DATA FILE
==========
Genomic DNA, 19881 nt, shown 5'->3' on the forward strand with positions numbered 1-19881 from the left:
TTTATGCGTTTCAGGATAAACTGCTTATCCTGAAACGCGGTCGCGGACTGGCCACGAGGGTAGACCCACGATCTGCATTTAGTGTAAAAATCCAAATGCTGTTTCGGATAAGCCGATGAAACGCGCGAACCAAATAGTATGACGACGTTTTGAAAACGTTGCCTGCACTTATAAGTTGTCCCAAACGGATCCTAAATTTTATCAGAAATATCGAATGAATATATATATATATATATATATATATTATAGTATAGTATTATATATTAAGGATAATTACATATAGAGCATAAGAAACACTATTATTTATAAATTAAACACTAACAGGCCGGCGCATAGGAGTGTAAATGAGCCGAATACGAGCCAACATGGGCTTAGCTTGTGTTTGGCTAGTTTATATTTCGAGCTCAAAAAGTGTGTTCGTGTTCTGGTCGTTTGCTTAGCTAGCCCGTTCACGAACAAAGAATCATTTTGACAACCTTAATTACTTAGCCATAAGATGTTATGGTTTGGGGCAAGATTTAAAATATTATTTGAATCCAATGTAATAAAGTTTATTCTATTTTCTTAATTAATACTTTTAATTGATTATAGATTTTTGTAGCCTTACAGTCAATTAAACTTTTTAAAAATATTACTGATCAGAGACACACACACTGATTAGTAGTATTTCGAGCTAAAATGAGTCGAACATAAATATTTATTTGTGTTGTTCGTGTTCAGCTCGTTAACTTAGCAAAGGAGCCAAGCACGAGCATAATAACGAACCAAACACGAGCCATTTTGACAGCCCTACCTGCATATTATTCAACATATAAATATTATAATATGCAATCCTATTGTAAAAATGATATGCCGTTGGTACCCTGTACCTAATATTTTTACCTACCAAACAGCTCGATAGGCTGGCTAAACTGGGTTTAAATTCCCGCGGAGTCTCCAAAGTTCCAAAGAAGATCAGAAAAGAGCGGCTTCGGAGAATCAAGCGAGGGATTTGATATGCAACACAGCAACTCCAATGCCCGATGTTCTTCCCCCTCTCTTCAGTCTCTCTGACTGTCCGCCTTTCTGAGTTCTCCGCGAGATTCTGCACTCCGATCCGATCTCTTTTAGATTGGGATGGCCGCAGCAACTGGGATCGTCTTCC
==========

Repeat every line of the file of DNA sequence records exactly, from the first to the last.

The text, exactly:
Genomic DNA, 19881 nt, shown 5'->3' on the forward strand with positions numbered 1-19881 from the left:
TTTATGCGTTTCAGGATAAACTGCTTATCCTGAAACGCGGTCGCGGACTGGCCACGAGGGTAGACCCACGATCTGCATTTAGTGTAAAAATCCAAATGCTGTTTCGGATAAGCCGATGAAACGCGCGAACCAAATAGTATGACGACGTTTTGAAAACGTTGCCTGCACTTATAAGTTGTCCCAAACGGATCCTAAATTTTATCAGAAATATCGAATGAATATATATATATATATATATATATATTATAGTATAGTATTATATATTAAGGATAATTACATATAGAGCATAAGAAACACTATTATTTATAAATTAAACACTAACAGGCCGGCGCATAGGAGTGTAAATGAGCCGAATACGAGCCAACATGGGCTTAGCTTGTGTTTGGCTAGTTTATATTTCGAGCTCAAAAAGTGTGTTCGTGTTCTGGTCGTTTGCTTAGCTAGCCCGTTCACGAACAAAGAATCATTTTGACAACCTTAATTACTTAGCCATAAGATGTTATGGTTTGGGGCAAGATTTAAAATATTATTTGAATCCAATGTAATAAAGTTTATTCTATTTTCTTAATTAATACTTTTAATTGATTATAGATTTTTGTAGCCTTACAGTCAATTAAACTTTTTAAAAATATTACTGATCAGAGACACACACACTGATTAGTAGTATTTCGAGCTAAAATGAGTCGAACATAAATATTTATTTGTGTTGTTCGTGTTCAGCTCGTTAACTTAGCAAAGGAGCCAAGCACGAGCATAATAACGAACCAAACACGAGCCATTTTGACAGCCCTACCTGCATATTATTCAACATATAAATATTATAATATGCAATCCTATTGTAAAAATGATATGCCGTTGGTACCCTGTACCTAATATTTTTACCTACCAAACAGCTCGATAGGCTGGCTAAACTGGGTTTAAATTCCCGCGGAGTCTCCAAAGTTCCAAAGAAGATCAGAAAAGAGCGGCTTCGGAGAATCAAGCGAGGGATTTGATATGCAACACAGCAACTCCAATGCCCGATGTTCTTCCCCCTCTCTTCAGTCTCTCTGACTGTCCGCCTTTCTGAGTTCTCCGCGAGATTCTGCACTCCGATCCGATCTCTTTTAGATTGGGATGGCCGCAGCAACTGGGATCGTCTTCC